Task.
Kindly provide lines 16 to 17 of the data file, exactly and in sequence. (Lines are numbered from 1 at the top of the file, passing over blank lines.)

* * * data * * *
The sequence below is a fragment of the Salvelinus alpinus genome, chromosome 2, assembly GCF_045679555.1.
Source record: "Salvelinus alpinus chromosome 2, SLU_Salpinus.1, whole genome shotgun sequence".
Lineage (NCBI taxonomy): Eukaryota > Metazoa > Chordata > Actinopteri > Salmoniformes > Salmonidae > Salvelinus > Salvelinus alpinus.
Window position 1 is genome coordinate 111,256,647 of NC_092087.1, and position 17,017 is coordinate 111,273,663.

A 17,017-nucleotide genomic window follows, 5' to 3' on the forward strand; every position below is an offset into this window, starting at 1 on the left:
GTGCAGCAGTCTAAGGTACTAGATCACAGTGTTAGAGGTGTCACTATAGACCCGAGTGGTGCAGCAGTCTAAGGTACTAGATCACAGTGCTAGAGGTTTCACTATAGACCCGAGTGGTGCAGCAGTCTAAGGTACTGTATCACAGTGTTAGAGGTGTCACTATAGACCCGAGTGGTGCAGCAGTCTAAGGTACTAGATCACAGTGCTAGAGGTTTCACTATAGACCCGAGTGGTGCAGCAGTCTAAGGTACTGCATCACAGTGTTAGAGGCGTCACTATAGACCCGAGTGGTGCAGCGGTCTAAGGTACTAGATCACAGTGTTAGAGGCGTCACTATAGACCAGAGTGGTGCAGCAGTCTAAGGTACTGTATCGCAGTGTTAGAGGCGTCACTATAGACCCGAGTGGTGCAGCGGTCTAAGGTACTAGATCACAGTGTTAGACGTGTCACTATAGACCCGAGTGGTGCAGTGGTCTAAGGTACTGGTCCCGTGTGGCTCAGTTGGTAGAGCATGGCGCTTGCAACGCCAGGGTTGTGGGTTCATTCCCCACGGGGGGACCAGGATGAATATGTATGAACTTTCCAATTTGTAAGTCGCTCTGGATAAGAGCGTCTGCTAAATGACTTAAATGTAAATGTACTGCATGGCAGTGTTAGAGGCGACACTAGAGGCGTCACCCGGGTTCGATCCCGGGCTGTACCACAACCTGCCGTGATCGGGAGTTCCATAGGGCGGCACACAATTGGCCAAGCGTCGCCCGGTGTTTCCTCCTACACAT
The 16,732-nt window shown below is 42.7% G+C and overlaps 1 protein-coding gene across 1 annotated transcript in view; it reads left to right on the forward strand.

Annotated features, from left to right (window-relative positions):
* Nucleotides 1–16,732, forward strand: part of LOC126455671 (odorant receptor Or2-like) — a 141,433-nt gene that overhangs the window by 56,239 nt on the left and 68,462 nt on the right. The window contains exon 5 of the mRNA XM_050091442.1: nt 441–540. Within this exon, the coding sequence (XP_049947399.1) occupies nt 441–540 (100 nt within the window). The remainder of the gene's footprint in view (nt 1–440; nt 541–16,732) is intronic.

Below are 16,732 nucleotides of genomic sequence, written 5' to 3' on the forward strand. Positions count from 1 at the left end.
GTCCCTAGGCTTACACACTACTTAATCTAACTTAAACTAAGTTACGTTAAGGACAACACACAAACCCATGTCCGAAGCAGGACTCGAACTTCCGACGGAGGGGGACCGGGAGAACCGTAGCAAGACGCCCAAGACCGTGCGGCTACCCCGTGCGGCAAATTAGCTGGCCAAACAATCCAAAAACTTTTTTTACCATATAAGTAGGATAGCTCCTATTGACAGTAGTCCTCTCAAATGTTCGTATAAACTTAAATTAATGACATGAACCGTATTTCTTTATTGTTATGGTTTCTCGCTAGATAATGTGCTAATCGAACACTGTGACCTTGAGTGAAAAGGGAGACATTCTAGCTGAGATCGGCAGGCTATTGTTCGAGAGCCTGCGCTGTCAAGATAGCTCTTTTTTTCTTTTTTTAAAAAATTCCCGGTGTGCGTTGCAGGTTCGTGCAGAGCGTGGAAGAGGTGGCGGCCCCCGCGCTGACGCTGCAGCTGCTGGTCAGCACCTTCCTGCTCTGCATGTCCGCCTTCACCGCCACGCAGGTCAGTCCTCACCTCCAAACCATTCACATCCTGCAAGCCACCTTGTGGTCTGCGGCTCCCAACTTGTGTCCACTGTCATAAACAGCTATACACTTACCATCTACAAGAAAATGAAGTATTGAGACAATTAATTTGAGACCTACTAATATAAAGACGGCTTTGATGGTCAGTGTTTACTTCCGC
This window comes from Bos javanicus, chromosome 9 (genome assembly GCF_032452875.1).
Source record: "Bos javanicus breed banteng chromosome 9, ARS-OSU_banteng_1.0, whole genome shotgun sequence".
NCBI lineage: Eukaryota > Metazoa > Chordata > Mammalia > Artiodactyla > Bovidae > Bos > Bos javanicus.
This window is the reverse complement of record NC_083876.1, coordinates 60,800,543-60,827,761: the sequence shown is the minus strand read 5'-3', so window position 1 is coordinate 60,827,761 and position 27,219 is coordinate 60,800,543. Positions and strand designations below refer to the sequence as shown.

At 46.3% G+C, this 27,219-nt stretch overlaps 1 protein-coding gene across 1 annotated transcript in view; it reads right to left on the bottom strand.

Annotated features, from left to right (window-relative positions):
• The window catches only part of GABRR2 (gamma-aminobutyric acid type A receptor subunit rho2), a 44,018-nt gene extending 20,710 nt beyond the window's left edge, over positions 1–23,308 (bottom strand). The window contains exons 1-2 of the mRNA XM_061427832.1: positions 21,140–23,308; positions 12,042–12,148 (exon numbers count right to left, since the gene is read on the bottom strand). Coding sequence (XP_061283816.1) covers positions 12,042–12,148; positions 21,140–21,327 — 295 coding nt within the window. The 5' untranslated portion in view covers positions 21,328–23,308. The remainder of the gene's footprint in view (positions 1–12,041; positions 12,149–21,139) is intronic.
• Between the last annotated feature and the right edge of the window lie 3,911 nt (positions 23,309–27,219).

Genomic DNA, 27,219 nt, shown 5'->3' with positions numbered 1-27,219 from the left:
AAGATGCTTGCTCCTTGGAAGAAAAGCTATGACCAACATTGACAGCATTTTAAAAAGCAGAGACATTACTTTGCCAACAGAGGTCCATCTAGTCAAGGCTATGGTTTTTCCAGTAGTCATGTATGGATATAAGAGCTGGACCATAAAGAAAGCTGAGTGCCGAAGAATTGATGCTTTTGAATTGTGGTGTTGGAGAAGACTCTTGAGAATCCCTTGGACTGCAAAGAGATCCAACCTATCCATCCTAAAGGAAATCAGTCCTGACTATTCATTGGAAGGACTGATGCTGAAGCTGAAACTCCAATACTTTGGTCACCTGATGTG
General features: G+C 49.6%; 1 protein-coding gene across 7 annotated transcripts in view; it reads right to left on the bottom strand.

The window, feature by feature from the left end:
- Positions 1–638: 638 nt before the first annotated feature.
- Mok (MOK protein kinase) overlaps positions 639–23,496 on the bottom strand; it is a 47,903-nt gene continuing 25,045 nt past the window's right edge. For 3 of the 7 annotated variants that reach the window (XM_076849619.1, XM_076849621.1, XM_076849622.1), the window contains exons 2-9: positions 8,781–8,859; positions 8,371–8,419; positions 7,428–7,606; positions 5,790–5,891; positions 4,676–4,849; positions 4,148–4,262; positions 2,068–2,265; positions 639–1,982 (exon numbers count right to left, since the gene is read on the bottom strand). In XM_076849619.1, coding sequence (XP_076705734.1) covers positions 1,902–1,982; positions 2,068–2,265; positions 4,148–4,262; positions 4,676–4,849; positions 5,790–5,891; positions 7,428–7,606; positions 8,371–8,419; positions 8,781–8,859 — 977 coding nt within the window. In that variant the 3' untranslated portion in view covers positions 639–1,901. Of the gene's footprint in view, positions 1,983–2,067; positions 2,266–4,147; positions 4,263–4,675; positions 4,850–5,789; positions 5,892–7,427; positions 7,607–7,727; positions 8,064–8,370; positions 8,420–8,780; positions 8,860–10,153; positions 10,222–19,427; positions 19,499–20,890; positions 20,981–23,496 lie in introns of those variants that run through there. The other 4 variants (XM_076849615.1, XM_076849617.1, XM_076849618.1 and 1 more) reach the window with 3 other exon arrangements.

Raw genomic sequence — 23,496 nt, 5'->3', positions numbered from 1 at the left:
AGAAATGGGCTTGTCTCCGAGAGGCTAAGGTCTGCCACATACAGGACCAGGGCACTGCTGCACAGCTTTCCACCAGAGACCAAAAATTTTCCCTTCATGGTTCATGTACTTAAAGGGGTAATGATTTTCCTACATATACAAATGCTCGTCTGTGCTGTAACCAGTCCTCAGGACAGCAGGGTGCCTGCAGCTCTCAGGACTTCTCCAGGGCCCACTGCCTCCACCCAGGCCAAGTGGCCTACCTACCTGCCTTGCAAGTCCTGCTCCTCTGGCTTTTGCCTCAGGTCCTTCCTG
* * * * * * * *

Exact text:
At 46.3% G+C, this 27,219-nt stretch overlaps 1 protein-coding gene across 1 annotated transcript in view; it reads right to left on the bottom strand.

Annotated features, from left to right (window-relative positions):